Astrotec Phoenix6 ($1599): Astrotec aims for the moon and hits it with flames!
Pros: Gorgeous looks
Solid sound, which may appeal to many
Mids are sublime
Cable is soft & subtle
Cons: Not as well known as other TOTL brands
A large reach for the company?
Astrotec Phoenix6 ($1599): Astrotec aims for the moon and hits it with flames!
Intro: A good review friend of ours loaned me the Phoenix6 for listening. I liked it so much, that I am turning it into a (late) review. I graciously thank this fellow for the loan of the IEM. It will be returned (late!) to this fine fellow upon completion.
Astrotec is known for many models in the $100-300 range. They have also produced some successful TWS bud, expanding into that market. But, the Phoenix6 blows right on by these moderately priced items straight into TOTL range. This fits squarely with the Campfire Audio Supermoon Custom ($1500) as well as the THIEAUDIO V16 Divinity ($1499), the Fearless Audio ACME10 ($1799) and the Unique Melody MEST MKii ($1499). This is a tough bracket, and well above what Astrotec has done in the past. From my initial listening’s, and further; the Phoenix6 can certainly hold its own in this “near-TOTL” category.
The company’s first tribrid deserves a deep look.
>Astrotec’s First Tribrid Configuration.
>Four Sonion Electrostatic Super Tweeters.
>One Sonion Balanced Armature Driver.
>One Customized Dynamic Driver.
>Unique design with Titanium Alloy cavities.
>Lively, Detailed Sound Performance with sweet vocals.
>Balanced tuning with good extensions at both ends.
>High-purity silver-plated OFC cable.
>Cable: high-purity OCC 4.4mm+silver-plated 3.5mm.
>Frequency response: 5Hz-50kHz.
>Input Power: 1mW.
>Max Power: 5mW.
CFA Supermoon Custom ($1500)
UE Live Custom ($2200)
Astell & Kern ACRO CA1000
Astell & Kern 120 Titan
Many companies of late have gone with Anime artistry for the design of their boxes. Astrotec’s box is similar, but with gold lettering and a constellation on the back, you guessed it; the Phoenix. Laden with much useful information on the back, and a tasteful image of the IEMs on the front; the sleeve is well done. Opening the clamshell type flap like a book, you have another black paper cover with a nice thank you note from Astrotec.
Lifting that off, you are met with a tannish colored IEM case on the bottom, wrapped in soft foam; and the IEMs in the middle, surrounding a block of metal complete with serial number. A hole in two corners allows you to add this block to a keychain. It is of good heft as well as looking shiny and bright. Above that is a hard foam insert complete with silicon tips of three sizes and formulations along with two sets of foam tips. Tips for vocal & bass treatment are included as well as tri-flange in two sizes. Under that is the accessories pouch in a sleeve, in case you would rather carry the Phoenix in that as opposed to the hard case. Under that is the warranty card, and round inspection card to complete the package.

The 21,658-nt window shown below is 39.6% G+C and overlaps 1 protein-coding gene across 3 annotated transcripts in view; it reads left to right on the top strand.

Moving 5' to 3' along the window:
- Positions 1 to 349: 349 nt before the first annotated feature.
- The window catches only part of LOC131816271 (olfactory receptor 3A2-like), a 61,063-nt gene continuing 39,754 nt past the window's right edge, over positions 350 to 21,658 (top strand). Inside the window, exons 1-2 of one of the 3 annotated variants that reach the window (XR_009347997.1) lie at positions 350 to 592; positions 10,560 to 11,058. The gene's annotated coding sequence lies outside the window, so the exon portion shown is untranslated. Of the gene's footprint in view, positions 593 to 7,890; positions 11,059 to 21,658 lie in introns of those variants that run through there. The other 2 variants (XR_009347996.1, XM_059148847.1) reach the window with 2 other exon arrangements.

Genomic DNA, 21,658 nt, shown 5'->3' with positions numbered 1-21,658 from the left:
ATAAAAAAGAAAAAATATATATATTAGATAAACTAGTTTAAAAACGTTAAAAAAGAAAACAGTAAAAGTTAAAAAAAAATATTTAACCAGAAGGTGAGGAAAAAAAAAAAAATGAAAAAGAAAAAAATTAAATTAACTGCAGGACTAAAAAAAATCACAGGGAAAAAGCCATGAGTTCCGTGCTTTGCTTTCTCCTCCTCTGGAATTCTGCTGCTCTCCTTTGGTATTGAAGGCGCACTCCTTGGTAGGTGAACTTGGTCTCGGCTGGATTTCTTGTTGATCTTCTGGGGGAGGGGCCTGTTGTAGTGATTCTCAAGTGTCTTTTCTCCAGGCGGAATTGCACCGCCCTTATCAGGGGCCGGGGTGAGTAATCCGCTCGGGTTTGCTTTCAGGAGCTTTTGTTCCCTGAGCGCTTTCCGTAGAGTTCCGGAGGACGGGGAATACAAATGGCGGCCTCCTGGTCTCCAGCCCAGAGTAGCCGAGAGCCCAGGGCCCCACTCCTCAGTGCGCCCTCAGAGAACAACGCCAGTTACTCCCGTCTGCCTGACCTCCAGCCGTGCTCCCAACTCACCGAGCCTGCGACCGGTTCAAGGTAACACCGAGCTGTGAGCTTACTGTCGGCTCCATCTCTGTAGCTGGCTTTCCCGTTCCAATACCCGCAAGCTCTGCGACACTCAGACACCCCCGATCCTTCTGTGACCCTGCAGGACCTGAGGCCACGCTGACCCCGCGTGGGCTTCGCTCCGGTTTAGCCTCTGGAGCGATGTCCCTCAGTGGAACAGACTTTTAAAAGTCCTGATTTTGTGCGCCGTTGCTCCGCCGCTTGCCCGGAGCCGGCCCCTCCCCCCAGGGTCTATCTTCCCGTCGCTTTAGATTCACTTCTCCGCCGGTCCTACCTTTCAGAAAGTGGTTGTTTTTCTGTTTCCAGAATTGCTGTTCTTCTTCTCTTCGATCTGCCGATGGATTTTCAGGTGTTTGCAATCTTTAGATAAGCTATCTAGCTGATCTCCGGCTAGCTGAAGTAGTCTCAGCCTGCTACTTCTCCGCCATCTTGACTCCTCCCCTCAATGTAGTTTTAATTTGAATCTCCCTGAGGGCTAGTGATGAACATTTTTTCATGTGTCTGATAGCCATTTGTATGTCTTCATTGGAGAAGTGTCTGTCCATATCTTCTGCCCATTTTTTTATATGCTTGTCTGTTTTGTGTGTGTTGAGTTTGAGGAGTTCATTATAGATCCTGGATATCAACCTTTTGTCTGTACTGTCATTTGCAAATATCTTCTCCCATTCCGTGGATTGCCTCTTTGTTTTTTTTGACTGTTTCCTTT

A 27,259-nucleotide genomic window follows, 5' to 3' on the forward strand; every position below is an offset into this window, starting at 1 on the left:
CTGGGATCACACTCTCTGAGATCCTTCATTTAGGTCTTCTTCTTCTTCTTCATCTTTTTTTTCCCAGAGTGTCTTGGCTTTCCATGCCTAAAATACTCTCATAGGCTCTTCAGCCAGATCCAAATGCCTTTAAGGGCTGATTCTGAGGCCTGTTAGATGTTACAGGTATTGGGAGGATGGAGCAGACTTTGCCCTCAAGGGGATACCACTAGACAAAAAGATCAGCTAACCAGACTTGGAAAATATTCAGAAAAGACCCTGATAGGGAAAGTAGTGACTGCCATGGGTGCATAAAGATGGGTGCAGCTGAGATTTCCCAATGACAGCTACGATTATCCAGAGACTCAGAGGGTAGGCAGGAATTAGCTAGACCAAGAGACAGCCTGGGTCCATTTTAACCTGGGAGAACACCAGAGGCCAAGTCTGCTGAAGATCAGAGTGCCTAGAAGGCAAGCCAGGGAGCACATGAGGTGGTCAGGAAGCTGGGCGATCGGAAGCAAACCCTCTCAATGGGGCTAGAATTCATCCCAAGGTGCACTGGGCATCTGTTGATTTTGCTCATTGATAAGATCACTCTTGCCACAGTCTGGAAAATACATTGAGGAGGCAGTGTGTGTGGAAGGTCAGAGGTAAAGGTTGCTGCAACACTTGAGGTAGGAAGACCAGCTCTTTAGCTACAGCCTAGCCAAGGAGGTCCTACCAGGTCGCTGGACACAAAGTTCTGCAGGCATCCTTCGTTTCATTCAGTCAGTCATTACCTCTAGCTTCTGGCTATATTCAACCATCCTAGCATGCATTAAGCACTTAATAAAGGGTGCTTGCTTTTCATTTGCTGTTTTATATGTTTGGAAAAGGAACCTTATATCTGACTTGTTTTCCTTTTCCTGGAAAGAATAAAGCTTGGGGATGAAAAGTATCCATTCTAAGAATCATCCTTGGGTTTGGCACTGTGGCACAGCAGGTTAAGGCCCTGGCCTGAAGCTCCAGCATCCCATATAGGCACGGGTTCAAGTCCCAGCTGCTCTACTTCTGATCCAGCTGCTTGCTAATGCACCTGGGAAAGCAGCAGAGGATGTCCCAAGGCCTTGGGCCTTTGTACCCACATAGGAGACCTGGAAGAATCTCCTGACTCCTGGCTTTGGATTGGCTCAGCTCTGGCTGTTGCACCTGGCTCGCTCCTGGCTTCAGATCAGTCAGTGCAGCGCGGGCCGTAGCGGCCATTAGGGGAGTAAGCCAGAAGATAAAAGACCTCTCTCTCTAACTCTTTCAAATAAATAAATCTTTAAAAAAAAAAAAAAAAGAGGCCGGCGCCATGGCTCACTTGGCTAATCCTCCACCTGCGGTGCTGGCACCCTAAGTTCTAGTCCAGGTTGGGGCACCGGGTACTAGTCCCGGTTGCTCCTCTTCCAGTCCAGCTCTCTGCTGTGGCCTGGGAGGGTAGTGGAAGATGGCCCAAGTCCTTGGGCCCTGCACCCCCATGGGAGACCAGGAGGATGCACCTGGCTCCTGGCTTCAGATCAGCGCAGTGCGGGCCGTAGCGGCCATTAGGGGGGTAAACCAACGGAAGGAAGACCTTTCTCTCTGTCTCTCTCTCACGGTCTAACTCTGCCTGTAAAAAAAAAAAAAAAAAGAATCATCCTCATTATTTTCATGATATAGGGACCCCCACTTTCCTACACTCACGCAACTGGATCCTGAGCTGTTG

Tasteful and fairly efficient (and protective) of space, the presentation is a good one.
Coming with two gorgeous white-silver colored cables, the start of the Phoenix is stunning. It is a trick, though as both cables are of High-Purity OCC Copper. The Titanium shells look fit for jewelry with a tasteful sheen to them that is neither too garish, nor too subdued. The shells are still heavy, but not so much in the ear.
The Phoenix are elegant at which to look as well. The Titanium shells and faceplate lend a more traditional old-world look to them, which I appreciate. It seems we are moving back into the garish look, and these thankfully go the opposite direction. I am glad they did this. Those six-sided pressings on the faceplate look handmade, and shaped, lending even more credence to the old-world look. These would be at home in an old Medieval castle scene as in our ears. The white silver OCC Copper cable looks and functions wonderfully as well. Somewhat soft to lay, with no microphonics, there is a good ear guide coming out of the longer 2-pin connection. While somewhat stiff, it does not hinder comfort.